Great Pyrenees Rescue Conditions

Our Great Pyrenees Rescue Conditions are presented here to assist you. Great Pyrenees Club of Southern Ontario is dedicated to helping you help Great Pyrs in need.

Sadly, we are unable to help all of the dogs that are presented to us, so before we proceed... there a few things you need to know.

First...

Aggressive Dogs

We carefully screen all incoming dogs for socially acceptable behaviour and accept only those whom we feel we can place responsibly.  Great Pyrs that bite, present a very high risk and absorb way more of our scarce resources than we can afford. So if a Pyr has a history of aggression and biting, we probably will not be able to help.

Here is additional information about aggressive, biting dogs.

Second...

Purebred vs Pyr Mixes

Due to our limited resources, we can accept only purebred dogs, and are unable to accept mixes. You may be wondering why this is, but there is good reason. We know Great Pyrs and we know their temperament. They can be delightful and they can be difficult. But we know what to expect.

Mixes are another matter entirely.  Even though it is part Pyr, we do not know what temperament to expect and  that presents a big problem for us.  As well it can result in absorbing more of our scarce resources than we can afford.  So we can accept only purebred dogs.

And finally...



The Club’s Great Pyrenees Rescue Territory

Where does the club’s Great Pyrenees Rescue section operate? We take in dog rescues from only Ontario and Quebec, Canada. “Why Quebec?” you may be asking. Quebec does not have a Pyr Rescue group, and there are very few Humane Societies in Quebec. As a result there are a lot of local people involved in dog rescues on an ad hoc basis.

We can take their calls because we are a rescue group and have facilities to look after the dogs and place them. We are in contact with a Breeder in Quebec who receives a lot of the dogs and places them, or passes them on to us.

It is recommended by the CKC and AKC that placements be made within the same general territory and we abide by this. However, in extreme cases we take dogs from outside the territory as we did with a rescue from Hurricane Katrina. The U.S. was just swamped with dogs and could not handle them all, so we helped where we could. We still take Great Pyr rescues from the U. S. in some cases.

Return from Great Pyrenees Rescue Conditions to Great Pyr Rescue








Breaking News

  1. Training

    Sep 17, 19 07:57 AM

    I was told getting a PYR at 5 months would be a mistake , he would be difficult to train and bond with. Is this so, is there a advantage to getting a PYR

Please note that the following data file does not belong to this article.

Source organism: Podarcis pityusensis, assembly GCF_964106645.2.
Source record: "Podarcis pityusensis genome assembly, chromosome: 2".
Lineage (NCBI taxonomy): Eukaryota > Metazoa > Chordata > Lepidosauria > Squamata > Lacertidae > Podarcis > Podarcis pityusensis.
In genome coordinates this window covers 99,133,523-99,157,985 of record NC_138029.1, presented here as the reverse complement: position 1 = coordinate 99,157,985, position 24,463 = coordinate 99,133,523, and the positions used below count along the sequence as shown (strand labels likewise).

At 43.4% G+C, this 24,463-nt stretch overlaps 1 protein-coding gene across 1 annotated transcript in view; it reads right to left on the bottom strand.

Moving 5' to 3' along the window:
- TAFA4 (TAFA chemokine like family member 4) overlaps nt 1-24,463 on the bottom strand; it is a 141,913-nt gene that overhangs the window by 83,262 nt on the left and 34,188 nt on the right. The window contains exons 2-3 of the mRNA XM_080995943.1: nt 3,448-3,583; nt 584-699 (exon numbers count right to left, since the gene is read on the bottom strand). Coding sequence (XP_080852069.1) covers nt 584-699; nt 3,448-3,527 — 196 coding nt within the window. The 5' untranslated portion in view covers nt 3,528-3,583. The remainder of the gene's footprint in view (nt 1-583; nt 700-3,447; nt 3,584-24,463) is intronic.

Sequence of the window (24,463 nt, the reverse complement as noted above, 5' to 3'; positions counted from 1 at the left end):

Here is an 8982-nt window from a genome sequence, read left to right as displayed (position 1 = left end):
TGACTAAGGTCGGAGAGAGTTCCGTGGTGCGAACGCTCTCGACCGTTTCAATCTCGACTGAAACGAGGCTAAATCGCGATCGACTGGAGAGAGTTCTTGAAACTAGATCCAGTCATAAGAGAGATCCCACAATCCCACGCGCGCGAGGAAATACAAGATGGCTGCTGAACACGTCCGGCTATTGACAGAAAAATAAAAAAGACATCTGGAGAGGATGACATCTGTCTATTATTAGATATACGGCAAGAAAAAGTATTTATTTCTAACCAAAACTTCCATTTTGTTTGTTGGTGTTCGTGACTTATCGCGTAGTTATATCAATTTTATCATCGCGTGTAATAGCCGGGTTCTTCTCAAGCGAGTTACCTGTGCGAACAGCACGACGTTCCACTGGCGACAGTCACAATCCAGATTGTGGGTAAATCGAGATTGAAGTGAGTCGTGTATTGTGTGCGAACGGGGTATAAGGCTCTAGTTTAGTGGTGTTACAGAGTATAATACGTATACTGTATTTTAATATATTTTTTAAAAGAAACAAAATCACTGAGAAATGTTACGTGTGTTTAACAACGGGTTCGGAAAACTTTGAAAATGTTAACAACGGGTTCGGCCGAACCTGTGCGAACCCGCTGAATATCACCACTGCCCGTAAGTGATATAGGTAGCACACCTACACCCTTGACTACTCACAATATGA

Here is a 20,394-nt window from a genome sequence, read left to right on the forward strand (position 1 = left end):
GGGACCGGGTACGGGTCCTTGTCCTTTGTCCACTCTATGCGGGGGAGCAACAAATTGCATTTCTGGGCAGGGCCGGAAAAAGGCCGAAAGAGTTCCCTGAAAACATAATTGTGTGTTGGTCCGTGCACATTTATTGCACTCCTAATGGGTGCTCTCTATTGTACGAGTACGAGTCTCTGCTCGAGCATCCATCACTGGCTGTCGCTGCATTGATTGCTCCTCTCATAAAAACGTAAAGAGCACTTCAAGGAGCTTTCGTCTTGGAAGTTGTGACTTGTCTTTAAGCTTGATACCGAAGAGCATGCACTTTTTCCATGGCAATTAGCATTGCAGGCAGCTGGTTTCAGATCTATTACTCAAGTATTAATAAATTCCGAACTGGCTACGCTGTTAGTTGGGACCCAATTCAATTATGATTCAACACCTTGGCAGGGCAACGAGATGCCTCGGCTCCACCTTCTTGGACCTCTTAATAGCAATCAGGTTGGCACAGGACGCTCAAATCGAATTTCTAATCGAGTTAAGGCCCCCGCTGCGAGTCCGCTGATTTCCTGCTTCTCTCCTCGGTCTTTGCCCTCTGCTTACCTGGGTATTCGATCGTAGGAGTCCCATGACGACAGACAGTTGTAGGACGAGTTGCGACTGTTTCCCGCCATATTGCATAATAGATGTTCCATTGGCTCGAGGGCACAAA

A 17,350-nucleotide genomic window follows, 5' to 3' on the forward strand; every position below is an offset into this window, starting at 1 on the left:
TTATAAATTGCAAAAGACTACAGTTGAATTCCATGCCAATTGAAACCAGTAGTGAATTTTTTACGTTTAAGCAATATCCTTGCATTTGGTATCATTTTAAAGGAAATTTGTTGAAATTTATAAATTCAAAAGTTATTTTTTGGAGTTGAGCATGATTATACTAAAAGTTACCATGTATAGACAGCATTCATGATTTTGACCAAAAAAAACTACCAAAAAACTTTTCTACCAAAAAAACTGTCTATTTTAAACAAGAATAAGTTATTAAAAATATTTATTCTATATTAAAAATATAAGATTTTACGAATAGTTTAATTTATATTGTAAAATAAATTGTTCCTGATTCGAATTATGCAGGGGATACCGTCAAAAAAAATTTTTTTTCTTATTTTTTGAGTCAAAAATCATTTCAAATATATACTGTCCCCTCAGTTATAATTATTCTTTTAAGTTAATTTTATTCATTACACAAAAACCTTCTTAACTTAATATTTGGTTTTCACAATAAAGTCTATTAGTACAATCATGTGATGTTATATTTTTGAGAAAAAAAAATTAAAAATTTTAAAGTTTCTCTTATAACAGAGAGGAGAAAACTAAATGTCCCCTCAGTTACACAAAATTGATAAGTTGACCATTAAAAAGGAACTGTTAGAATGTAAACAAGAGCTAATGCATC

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  2. Kane

    Sep 17, 19 05:35 AM

    *ADOPTION PENDING* DOB: October 3, 2016 Kane came in with Marley. He is three-years-old and a real sweetheart. He is used to being outdoors but has

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  3. Murphy - Courtesy Posting

    Sep 12, 19 02:40 PM

    DOB: December 2015 Murphy is turning out to be a very sweet boy as he settles in and gets used to his caregivers. He's one happy boy right now. Please

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  4. Chloe

    Sep 12, 19 08:28 AM

    DOB: April 24, 2018 Crate-trained: Yes Chloe must be the only pet in the home. No exceptions. She is happy to play with dogs off of her territory, however.

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  5. Avoidance by puppy

    Sep 07, 19 02:57 PM

    I have a 8month female pyre who is extremely stubborn and willful. She hates to be messed with except to be loved on. My cat scratched her in the eye and

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  6. Walks for puppy

    Sep 06, 19 08:57 AM

    I have a 15 week old great Pyrenees puppy. I also have a 11 year old blue heeler border collie cross. Both live inside with our family of 5 and 2 cats

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  7. Lancelot (A.K.A. Lanny)

    Sep 03, 19 03:19 PM

    DOB: January 2011 Lancelot or Lanny is a beautiful 8.5 year old Great Pyrenees neutered male. He is located in Burlington, Ontario. Lanny has a very

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  8. Hair balls

    Aug 19, 19 06:00 PM

    A couple of months ago my male 5:5 years old through up a hair ball two thirds the size of a golf ball. Since then he’s thrown up twice a mixture of

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